It has been a hectic week for fixed income markets and Friday offers the chance for more action in reaction to the upcoming employment report. The government 10-year yield has reversed by 12-basis points from its early-week peak at 2.72%. The two-year government note has also seen its yield dip, but given its sensitivity to monetary tightening by the Fed, has moved by less. As a result and as you can see from the below chart, the yield curve is undergoing a bearish flattening. The distance between twos-and-10s has narrowed to 220 basis points having started the year at 265 basis points when the yield on the 10-year started out at 3.02%. Back then Treasury traders were trying to unravel the Fed’s actions having just started (unexpectedly) to taper its bond-buying.
While stocks continue to take a rosy perspective on an economic rebound, yields continue to decline. One reason why this might be happening in the face of expectations of an improving economy is the volume of corporate issues coming to market recently. Apple(NYSE:AAPL) issued $12 billion in debt this week just to fund its dividend payout. When bonds are priced to the curve, Treasurers pass the “rate-lock” risk to dealers who now have to hedge through Treasury purchases as the new issues come to market. The combination of dealers chasing bond yields lower out of necessity to hedge corporate issuance and an inevitable squeeze on existing short positions might be forcing yields down lower than is reasonable as investors stare down the barrel of the nonfarm payroll report.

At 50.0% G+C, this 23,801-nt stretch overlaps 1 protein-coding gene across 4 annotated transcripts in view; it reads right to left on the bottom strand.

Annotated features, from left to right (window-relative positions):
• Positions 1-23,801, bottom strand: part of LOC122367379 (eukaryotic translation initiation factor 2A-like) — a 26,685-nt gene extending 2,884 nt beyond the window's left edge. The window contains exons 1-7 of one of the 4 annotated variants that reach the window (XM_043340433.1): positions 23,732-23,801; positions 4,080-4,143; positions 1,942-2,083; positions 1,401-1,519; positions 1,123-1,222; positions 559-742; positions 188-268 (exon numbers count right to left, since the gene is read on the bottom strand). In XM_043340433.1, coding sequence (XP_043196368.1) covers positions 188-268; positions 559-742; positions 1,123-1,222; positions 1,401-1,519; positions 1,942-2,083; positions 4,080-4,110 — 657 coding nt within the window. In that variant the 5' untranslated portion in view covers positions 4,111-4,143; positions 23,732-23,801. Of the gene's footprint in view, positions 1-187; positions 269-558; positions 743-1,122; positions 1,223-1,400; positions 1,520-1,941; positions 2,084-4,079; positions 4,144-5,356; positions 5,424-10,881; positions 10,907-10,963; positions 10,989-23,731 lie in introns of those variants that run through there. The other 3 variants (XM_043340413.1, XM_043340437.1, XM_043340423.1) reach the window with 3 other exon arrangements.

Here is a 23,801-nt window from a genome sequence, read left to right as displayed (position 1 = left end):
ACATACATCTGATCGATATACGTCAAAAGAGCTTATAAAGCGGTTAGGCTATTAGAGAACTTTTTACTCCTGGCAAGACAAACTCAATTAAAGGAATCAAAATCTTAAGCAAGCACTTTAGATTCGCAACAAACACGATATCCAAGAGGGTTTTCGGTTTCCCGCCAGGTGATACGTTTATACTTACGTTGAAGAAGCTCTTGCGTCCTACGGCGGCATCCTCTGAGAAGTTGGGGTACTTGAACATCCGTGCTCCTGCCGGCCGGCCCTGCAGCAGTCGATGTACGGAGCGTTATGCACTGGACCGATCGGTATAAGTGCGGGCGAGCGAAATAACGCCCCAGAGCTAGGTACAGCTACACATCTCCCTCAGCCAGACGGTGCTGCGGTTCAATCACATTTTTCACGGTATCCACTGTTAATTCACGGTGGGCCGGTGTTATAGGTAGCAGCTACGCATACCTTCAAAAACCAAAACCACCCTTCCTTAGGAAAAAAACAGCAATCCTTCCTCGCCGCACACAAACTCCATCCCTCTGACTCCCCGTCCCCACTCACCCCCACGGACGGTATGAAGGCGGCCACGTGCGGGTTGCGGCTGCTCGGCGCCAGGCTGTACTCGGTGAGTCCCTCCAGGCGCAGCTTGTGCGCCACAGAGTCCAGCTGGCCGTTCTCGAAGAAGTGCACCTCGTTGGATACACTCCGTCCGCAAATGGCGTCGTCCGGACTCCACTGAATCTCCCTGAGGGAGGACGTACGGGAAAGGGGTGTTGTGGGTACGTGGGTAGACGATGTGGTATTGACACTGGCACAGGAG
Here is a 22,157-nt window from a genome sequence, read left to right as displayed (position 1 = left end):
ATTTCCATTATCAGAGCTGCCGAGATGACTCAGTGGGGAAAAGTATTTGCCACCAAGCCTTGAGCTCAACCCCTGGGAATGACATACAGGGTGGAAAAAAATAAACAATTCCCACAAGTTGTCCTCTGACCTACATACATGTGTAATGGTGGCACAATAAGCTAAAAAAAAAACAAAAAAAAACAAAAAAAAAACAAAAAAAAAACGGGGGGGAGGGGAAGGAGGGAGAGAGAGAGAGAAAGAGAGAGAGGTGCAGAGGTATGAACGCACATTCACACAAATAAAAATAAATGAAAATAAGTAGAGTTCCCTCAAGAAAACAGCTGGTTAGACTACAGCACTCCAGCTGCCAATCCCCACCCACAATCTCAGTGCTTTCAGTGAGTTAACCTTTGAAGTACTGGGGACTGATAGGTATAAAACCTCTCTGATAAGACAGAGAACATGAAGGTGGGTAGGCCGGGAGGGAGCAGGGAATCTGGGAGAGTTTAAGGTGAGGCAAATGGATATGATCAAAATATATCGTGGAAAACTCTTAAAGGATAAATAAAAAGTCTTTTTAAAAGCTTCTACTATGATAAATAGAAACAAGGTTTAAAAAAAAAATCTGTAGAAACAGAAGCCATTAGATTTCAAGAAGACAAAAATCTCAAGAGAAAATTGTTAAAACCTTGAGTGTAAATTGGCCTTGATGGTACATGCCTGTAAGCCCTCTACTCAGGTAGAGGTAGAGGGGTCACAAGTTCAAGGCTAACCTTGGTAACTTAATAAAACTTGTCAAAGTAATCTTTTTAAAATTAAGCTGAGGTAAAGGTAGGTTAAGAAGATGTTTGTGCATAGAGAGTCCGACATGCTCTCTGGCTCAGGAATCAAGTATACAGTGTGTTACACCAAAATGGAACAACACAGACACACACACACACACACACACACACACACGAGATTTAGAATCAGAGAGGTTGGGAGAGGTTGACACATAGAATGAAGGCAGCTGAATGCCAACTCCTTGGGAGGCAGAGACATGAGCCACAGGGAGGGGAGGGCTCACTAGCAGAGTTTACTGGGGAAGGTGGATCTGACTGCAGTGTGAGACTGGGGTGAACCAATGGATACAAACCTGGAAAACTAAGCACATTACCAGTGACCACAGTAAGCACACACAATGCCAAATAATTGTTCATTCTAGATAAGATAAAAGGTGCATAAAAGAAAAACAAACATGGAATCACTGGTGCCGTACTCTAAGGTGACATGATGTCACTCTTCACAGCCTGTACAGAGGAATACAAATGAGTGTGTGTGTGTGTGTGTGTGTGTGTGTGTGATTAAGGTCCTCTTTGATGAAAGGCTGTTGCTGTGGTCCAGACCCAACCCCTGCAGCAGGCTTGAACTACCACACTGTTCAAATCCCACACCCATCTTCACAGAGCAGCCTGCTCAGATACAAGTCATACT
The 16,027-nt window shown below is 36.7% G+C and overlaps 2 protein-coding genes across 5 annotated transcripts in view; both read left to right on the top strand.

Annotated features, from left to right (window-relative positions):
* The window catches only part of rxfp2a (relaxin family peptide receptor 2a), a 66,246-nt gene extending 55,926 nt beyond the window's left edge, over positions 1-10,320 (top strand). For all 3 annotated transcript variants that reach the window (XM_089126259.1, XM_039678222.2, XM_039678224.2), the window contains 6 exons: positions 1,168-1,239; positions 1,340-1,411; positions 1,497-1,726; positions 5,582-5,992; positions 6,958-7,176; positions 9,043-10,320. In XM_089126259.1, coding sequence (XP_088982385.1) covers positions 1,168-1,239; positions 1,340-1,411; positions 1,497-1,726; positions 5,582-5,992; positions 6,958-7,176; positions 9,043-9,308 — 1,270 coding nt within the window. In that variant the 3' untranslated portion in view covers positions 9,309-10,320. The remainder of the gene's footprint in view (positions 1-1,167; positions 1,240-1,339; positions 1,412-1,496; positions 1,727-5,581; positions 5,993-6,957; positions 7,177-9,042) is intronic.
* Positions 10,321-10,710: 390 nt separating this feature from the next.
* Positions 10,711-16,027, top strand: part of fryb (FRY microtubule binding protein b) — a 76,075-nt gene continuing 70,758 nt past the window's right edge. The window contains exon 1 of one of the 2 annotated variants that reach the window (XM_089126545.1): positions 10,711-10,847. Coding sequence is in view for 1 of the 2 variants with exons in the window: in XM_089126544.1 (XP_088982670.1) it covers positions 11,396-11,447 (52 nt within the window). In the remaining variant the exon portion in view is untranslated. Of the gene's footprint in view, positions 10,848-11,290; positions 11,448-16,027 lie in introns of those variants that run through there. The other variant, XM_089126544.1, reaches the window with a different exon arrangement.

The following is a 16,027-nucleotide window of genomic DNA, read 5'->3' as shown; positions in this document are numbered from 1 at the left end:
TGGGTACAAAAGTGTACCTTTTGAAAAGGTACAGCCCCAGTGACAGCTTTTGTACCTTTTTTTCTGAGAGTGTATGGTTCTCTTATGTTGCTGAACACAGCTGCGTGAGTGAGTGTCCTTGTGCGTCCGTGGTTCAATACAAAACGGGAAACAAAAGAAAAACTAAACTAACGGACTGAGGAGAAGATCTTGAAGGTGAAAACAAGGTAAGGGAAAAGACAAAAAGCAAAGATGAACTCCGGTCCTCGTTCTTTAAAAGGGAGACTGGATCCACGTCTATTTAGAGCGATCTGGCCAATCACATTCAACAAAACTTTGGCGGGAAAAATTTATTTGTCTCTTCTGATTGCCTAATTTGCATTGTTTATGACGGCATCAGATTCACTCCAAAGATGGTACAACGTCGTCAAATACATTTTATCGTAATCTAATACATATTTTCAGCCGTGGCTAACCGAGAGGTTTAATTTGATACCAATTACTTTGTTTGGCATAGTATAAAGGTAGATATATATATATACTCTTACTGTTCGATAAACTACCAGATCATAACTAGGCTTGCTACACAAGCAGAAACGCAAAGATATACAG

Chart – Curve flattening between two-and 10-year yields
Whether corporate issuance is or is not the culprit, the yield curve is flattening significantly. The market is coming to terms with the Fed’s tough task of explaining its tapering process, determining the take-off point for short-term interest rates and feeling out its equilibrium level for short-term rates over a vague time frame. The April ISM manufacturing report showed another dip in the closely-watched prices paid index, which is another positive sign for price developments. Yet while activity is rebounding, the Fed is not winning the inflation half of its dual mandate in terms of restoring prices back to the 2% threshold. Bond yields could fall further and the curve could flatten more should the employment half of its mandate not pick-up soon.